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The Beginners Guide to Birdwatching


Greater Double-collared Sunbird

Birdwatching, or birding, as it has become more commonly known is one of the world’s fastest growing hobbies. When you mention birding to many people, the first image that comes to mind is an elderly person in neutral colours, a floppy hat with a pair of binoculars around their neck. What's interesting is the diversity of people that have taken up birding, not only is it growing in numbers, but it is also attracting many people that are under 30.


So, what's the thrill of birding? What attracts people to the hobby could be any one of a great many reasons. The thing that makes birds amazing is that they are all around us, yes you can travel far and wide to add new birds to your list, but you could also sit outside your front door and enjoy the birds that come to your garden. To see the ‘Big 5’ you normally need to travel to a game reserve which costs money, but birds are accessible to anyone, no matter what budget you have.


For some birders, the attraction is the thrill of listing. You see, most birders love bird lists – we have lists of what birds we have seen in the country, the world, our town, our neighbourhood, our garden, and maybe even a list of what bird we have seen while we walk the dog. There are birders that will travel far and wide and spare no expense to add just one more bird to their list!


Whatever style of birding or birdwatching appeals to you, there is just one warning that comes with this hobby…if you try it out, you may just be taken in hook, line and sinker – it only needs one special bird, for it to become a lifelong obsession.


So, if you find yourself tempted, let's take a look at what you need to start birdwatching...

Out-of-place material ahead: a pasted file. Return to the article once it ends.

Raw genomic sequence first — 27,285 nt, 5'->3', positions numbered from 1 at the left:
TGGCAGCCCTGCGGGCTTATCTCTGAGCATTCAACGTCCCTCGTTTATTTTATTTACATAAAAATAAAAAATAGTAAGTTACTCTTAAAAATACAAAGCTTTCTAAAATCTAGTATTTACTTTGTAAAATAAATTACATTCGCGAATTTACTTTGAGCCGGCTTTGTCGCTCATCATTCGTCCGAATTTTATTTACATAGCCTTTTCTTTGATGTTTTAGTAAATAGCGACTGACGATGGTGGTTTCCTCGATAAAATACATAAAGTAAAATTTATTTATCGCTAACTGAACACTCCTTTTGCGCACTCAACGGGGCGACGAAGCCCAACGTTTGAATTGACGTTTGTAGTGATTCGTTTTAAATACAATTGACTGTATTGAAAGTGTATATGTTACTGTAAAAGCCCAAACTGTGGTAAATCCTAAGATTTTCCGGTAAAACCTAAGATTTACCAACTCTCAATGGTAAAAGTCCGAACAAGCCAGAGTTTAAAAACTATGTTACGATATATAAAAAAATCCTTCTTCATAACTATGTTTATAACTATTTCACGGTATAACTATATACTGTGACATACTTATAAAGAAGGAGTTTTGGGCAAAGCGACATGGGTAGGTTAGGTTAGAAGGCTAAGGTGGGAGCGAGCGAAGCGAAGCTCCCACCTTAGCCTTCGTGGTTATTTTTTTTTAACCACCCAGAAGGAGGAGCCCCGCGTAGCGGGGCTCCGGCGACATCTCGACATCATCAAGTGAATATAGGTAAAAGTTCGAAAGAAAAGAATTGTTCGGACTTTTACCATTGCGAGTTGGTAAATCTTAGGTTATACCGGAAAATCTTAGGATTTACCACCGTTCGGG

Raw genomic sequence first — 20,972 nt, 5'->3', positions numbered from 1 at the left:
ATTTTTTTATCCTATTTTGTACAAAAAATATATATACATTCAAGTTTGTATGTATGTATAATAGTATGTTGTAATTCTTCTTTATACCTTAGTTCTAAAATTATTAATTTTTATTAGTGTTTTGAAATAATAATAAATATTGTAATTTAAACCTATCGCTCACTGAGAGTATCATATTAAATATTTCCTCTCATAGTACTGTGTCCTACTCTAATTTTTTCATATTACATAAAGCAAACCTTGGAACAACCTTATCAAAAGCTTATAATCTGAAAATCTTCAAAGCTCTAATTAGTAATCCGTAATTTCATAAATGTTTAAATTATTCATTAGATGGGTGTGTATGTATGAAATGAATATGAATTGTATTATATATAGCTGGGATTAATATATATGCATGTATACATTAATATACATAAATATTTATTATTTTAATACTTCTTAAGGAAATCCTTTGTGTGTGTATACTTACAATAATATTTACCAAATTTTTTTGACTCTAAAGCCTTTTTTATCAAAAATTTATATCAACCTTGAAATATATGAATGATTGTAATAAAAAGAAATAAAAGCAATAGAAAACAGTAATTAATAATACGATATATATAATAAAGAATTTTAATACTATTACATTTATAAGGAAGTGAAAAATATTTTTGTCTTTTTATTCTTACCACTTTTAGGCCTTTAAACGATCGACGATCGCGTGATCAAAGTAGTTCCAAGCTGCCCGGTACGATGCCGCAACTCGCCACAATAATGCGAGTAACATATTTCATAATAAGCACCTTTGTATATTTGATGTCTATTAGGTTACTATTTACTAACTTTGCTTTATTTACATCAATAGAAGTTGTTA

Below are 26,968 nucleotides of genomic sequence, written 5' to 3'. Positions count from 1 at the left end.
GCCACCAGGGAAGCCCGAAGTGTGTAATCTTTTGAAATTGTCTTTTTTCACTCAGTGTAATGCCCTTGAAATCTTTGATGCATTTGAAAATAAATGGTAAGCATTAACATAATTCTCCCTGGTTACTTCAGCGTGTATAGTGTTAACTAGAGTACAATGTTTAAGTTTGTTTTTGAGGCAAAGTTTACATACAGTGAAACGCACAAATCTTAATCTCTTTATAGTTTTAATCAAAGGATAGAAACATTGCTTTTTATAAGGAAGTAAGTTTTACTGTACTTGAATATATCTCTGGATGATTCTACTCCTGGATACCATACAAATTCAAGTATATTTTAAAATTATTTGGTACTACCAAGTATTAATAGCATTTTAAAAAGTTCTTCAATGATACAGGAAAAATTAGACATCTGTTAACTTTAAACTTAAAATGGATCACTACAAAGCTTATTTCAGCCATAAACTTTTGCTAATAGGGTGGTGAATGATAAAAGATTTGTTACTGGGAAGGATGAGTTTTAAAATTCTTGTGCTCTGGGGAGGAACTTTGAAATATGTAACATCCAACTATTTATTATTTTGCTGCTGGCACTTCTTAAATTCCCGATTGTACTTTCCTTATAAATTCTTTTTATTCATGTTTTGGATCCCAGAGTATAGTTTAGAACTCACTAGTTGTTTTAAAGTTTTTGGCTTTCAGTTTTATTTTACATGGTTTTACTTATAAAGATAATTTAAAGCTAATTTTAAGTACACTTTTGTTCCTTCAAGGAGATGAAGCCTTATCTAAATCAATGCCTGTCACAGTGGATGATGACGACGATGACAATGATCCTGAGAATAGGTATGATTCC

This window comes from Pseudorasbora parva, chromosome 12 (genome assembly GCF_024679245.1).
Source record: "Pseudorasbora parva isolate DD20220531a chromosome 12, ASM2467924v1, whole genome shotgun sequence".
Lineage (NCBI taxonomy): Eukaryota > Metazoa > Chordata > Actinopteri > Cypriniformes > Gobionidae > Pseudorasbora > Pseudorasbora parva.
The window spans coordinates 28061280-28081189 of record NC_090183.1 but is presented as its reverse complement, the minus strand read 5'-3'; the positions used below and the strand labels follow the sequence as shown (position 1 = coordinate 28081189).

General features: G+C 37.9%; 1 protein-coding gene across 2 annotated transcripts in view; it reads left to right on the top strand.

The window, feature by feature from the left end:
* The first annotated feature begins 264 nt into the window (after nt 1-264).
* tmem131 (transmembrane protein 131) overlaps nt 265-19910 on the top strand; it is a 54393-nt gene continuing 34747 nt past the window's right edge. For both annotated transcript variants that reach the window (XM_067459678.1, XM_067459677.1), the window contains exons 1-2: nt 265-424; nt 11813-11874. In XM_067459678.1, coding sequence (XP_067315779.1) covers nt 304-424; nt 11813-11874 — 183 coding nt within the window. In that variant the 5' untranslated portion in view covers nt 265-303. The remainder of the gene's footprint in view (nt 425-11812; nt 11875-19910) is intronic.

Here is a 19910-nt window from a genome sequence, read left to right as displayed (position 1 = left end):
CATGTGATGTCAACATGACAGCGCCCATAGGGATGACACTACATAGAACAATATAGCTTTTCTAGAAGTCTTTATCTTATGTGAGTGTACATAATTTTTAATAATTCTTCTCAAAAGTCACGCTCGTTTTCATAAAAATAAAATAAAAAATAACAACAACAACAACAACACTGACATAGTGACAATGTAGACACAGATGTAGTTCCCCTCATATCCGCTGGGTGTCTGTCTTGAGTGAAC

1) Binoculars

A pair of binoculars can cost from a few hundred Rand to pairs that can get quite expensive, like R60 000.00 expensive. You don’t need to go out and buy a pair that will break your bank account to start, all that I suggest is that you get the best pair that you can afford. I started off with a second-hand pair that someone gave me, my next pair cost less than R1000, eventually I've progressed to using a much better pair of 'bins' – but the point is that I started with what I could afford. When choosing your first pair of binoculars, try out different brands and sizes, look at what works best for you.


When you look at binoculars you will see numbers such as 8x30, 10x30, etc. No, this isn't a reminder of your times tables, but a very important indicator of the type of binoculars they are.


The first number tells you the magnification of the binoculars (8, 10 or 12 etc) – this tells you how much bigger what you look at will appear. Some think that because birds are small that they should get a pair that have as much magnification as possible – with most pairs, if you get a pair that are above 10x magnification you will struggle to get a stable image and a wide enough field of view.


The second number gives the width in millimetres of the objective lens – this gives the size of the light-gathering end of the binoculars. The larger the number, the more light that will come into the binoculars. Again, it would seem like the best thing to do is to try and get the biggest possible objective lens available – the problem with this is that the bigger it gets, the heavier the binoculars get to carry around.


So, when choosing a pair of binoculars for birding I suggest a magnification of between 7-10x and an objective lens diameter of between 30-50mm.

2) Bird Field Guide